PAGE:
How to apply for provisional pardon to the law of punishment

This week in my "Consulta Migratoria" column published online by several impreMedia publications, including LaOpinió, I continue to explain what the provisional waiver to the punishment law is and how to apply for this new immigration benefit. Here is the column:

U.S. Citizenship and Immigration Services (USCIS) yesterday, March 4, 2013, began accepting applications for the Provisional Unlawful Presence Waiver. As I explained last week, it will be a difficult process.

Remember, not every undocumented immigrant is eligible to apply for this immigration benefit.

Here are some important additional facts you should know about the provisional pardon to the law of punishment:

1. Only benefits immediate family members of citizens, not permanent residents.

2. People who are abroad and who have already applied for the punishment law pardon cannot take advantage of this new immigration benefit.

All applicants for provisional waivers must demonstrate "extreme hardship" to a U.S. citizen spouse or parent, whether economic, health or humanitarian, among others.

4. Persons who must apply for permission to re-enter the U.S. after having been deported from the country are not eligible to apply for a provisional waiver.

5. Persons who have been granted a provisional waiver of the punishment law may not apply for permanent residence in the U.S.

6. USCIS recommends that anyone who already has an interview for an immigrant visa abroad keep their appointment. If they do not show up for their appointment, their case may be cancelled. Consult with an immigration attorney before proceeding.

7. The filing or approval of a provisional pardon to the law of punishment does not permit the following:

* Provide interim benefits, such as a work permit or the ability to travel outside the country (Advance Parole).

* Provide legal status.

* Stop the accumulation of illegal presence.

* Provide protection against deportation.

* Eliminate the requirement to leave the United States in search of an immigrant visa.

* To guarantee the issuance of visas or admission to the United States.

How to apply for provisional pardon to the law of punishment:

The undocumented immigrant must complete Form I-601A, Application for Provisional Unlawful Presence Waiver.

All applicants will be required to provide fingerprints for a criminal background check. Generally, USCIS will not interview the provisional waiver applicant unless necessary.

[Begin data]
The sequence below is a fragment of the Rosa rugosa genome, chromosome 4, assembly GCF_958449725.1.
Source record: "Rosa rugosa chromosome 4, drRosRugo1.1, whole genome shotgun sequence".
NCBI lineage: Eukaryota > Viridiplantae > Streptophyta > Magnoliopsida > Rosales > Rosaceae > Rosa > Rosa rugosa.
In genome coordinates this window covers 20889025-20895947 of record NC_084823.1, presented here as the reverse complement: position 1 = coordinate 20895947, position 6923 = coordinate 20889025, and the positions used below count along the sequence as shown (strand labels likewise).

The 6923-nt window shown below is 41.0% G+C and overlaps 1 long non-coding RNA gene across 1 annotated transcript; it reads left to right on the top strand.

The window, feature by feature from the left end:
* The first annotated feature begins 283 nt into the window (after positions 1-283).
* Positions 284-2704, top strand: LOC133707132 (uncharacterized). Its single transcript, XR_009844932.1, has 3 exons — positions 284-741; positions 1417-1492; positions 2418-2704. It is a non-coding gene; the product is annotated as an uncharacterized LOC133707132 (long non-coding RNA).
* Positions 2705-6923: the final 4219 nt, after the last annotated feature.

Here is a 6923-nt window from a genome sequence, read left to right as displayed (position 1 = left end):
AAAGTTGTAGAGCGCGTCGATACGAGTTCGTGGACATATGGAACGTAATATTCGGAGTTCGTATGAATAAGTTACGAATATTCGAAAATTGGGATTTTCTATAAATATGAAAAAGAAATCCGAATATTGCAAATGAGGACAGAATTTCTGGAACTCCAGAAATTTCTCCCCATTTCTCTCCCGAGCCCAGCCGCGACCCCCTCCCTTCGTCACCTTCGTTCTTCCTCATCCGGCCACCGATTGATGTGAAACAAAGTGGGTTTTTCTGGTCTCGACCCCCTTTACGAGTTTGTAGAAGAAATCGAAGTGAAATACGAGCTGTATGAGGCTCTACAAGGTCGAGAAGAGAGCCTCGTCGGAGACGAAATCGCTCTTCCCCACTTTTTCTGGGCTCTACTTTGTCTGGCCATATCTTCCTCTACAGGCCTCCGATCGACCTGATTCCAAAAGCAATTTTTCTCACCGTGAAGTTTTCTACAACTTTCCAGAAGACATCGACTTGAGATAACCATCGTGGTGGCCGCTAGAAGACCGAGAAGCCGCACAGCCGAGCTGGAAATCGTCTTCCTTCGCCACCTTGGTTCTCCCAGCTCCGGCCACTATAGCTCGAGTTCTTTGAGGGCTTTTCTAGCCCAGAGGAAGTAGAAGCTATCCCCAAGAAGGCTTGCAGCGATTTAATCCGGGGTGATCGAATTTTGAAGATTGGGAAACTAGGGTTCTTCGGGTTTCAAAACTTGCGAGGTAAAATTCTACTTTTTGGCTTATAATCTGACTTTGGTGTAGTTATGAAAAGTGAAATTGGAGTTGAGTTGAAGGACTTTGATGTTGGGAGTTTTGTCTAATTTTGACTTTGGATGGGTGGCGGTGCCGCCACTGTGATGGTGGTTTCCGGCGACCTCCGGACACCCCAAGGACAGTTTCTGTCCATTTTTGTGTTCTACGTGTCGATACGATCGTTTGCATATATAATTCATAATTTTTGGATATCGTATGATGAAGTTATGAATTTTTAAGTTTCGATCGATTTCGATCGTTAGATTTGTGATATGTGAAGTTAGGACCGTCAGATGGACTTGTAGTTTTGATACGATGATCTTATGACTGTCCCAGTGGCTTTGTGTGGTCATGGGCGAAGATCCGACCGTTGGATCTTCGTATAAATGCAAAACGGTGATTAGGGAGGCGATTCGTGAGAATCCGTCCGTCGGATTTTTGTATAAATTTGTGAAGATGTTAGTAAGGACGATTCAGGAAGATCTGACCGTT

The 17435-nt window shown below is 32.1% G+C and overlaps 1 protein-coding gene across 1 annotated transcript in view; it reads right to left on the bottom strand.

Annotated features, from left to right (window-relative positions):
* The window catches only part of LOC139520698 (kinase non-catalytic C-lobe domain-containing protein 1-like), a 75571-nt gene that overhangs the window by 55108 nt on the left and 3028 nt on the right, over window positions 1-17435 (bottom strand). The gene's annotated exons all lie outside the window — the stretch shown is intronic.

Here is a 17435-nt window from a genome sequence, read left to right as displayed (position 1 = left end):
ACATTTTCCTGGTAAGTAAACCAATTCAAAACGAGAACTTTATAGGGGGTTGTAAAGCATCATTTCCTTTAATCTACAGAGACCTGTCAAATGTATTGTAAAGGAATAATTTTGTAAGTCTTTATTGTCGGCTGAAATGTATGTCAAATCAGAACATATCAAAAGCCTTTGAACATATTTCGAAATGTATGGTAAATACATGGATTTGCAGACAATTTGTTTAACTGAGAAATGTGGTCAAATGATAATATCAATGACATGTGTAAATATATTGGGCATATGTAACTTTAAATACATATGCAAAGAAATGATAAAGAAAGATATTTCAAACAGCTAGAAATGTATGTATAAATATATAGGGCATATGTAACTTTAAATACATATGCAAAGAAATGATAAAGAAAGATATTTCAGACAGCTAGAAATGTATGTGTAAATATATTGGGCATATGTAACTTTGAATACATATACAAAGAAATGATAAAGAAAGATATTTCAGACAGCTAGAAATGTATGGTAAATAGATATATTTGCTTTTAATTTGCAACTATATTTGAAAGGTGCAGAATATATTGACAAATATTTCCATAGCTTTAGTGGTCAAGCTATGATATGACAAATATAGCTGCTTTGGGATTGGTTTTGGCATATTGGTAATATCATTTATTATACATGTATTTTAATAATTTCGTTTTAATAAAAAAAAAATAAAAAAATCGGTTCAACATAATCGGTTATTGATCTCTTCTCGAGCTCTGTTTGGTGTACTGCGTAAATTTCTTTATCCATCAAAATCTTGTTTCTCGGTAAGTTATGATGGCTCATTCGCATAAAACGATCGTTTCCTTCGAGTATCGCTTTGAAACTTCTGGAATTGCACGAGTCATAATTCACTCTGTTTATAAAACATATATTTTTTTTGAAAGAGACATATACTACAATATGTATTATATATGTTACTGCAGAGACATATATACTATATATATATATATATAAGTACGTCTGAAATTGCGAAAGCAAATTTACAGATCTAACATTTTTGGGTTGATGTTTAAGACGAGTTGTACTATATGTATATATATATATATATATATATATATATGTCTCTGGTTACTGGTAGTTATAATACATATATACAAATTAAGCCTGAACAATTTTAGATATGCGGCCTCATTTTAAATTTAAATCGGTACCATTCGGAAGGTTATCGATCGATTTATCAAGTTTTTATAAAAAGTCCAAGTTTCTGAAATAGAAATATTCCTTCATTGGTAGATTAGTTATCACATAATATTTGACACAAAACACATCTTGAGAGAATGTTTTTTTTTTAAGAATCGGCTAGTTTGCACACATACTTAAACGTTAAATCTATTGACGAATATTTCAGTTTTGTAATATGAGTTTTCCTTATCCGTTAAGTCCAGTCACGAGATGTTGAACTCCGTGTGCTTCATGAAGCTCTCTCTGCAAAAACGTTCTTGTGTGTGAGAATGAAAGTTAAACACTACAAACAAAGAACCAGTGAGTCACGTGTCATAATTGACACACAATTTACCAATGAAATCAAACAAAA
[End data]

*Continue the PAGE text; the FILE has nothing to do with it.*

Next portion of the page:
The fee is $585 plus $85 for fingerprints. There is no fee waiver for this procedure.

A provisional waiver that is approved will remain valid as long as the immigrant visa petition (I-130 or I-360) is not revoked. If the U.S. Department of State cancels the visa registration process or denies the visa petition, the provisional waiver is revoked.

The USCIS decides whether to approve or deny an application for a provisional waiver of the punishment law. If USCIS denies the application, the applicant may NOT appeal the decision. However, USCIS reserves the right to reconsider and reopen a case on its own if circumstances warrant.

If your application for a provisional waiver is denied, the USCIS can place you in deportation proceedings if it deems it appropriate. Generally, people who have criminal records and are considered a danger to the national security of the country, and people who have prior deportations are a high priority for deportation.

Please note that all persons who do NOT qualify for a provisional waiver must travel out of the country to apply for permanent residence and apply for a waiver to reenter the U.S.

If you re-enter the U.S. illegally after a provisional waiver has been approved, the waiver approval is automatically revoked.

It is extremely important to consult with an immigration attorney before beginning the process for permanent residency to be sure that you meet all the requirements. Do not go to notarios, immigration consultants, paper fillers or multi-services. The law prohibits these people from giving legal advice.